Wearable Communicator

Revolutionizing workflow with visual data through holographic optical technology and ICT

Wearable Communicator


A revolution in the manufacturing
following the advance of Industry 4.0

As the IoT (Internet of Things) accelerates the 4th industrial revolution, otherwise known as Industry 4.0, on-site innovations in the manufacturing have become an important challenge. The basis for Industry 4.0 are CPS (Cyber Physical Systems), which connect data from real-world sensor networks and other sources with advanced computing capabilities. Konica Minolta has developed a CPS user interface in the form of a wearable display, called the WCc, or Wearable Communicator.

Wearable display, called the WCc, or Wearable Communicator

Konica Minolta's unique “HOE: Holographic Optical Element” technology has solved issues on existing head-mounted displays such as size, weight and obscured visibility. The WCc achieves miniaturization, a light weight, high transparency transmission, vibrant colors, high resolution and a wide field of view. The user can efficiently work hands-free while being provided with relevant operational information.

Konica Minolta is committed to on-site perspectives starting with the customer in providing solutions for manufacturing and shipping using a combination of WCc and ICT, and is contributing to the advancement of not only Industry 4.0, but a wide range of workplace enhancements.

The WCc achieves high transparency transmission, vibrant colors, high resolution and a wide field of view


HOE technology achieves a lightweight,
transparent display module with a wide field of view.

The WCc projects digital information necessary for work overlapped onto the real-world environment seen through the transparent prism. The digital images displayed on the miniature LCD in the upper frame of the glass is guided through a transparent prism and reflected by the HOE to reach the eye.

The key to this system is the proprietary “HOE: Holographic Optical Element” technology. The HOE has two main features; "magnifying" images projected by the miniature LCD, and "filtering" specific wavelengths.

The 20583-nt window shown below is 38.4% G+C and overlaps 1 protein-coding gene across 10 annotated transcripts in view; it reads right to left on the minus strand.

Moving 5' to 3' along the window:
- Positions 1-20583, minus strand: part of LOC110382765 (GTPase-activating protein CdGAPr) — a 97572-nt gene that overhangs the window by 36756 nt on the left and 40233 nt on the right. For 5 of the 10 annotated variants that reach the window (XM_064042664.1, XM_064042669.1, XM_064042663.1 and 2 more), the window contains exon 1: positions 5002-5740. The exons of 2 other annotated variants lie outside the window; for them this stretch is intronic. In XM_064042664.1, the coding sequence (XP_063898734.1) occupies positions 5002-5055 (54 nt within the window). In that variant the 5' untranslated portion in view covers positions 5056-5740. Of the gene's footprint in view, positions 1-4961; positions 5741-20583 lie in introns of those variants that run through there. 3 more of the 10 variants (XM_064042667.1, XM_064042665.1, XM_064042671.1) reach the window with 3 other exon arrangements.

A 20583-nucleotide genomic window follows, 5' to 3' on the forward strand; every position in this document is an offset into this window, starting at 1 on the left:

HOE technology achieves a lightweight, transparent display module with a wide field of view

HOE's lens function

Magnification of projected images and module miniaturization

Conventional head-mounted displays which project large digital images onto the eye needed to magnify the image on the miniature LCD. This required the projector itself to be larger and results in too heavy module to use in a real working environment.

The HOE's lens function solves this issue. It works in the same way as a magnifying glass, enlarging the image.

HOE has the same magnification properties as a magnifying lens

WCc takes advantage of this feature to magnify (up to 100 times) the image on the built-in miniature LCD, allowing the users to see the equivalent of a 42-inch display at a distance of 2.5 meters in front of them. Implementing HOE rather than lenses or mirrors as optical elements makes the size of the LCD smaller, which results in a simple, miniaturized and lightweight device.

WCc allows the users to see the equivalent of a 42-inch display at a distance of 2.5 meters

HOE's filtering function

Specific light wavelengths only selected to be reflected

When using a head-mounted display in a working environment, digital images must be easy to see, while also keeping the real-world environment easy to see. However, existing methods did not allow a user to comfortably view digital images and their real-world environment in balanced contrast.

The solution to this was the filtering function of holograms. The focus during development was on how not to reflect all colors (wavelengths) like a mirror, but reflecting only light of certain wavelengths and letting the others pass through.

Diffraction effciency of reflective hologram

The WCc utilized this function to create digital images in RGB colors of specific wavelengths. Konica Minolta developed HOE to only reflect those wavelengths. Digital images are efficiently reflected to the eye by putting the HOE into a prism. Most light from the real-world environment aside from the specific wavelengths pass through the HOE, allowing for natural visibility.

The WCc uses this proprietary HOE filtering capability to display bright, clear, color digital images while also seeing the real world environment clearly. This means that digital images can be viewed clearly even in bright environments and the user can see their real world environment even in the dark.

Konica Minolta created digital images in RGB colors of specific wavelengths and developed HOE to only reflect those wavelengths
High clarity is achieved by filtering only the spectrum of the digital images from the real world environment through the prism.


Expanding business fields through an open platform

The one of main targets for future WCc application is to provide solutions in the manufacturing industry, such as remote work support. With the advent of Industry 4.0 and the mass customization age, the applications for WCc will grow along with the needs to support increasing non-stationery operation in terms of both efficiency and safety.

In addition, WCc uses world standardized internet technology with an open developer platform, allowing for adoption into machine maintenance, medicine, security, tourism and much more. By providing new visual data through the WCc in partnership with innovative partners in every field, Konica Minolta continues to revolutionize client workflow.


Technologies for the Future


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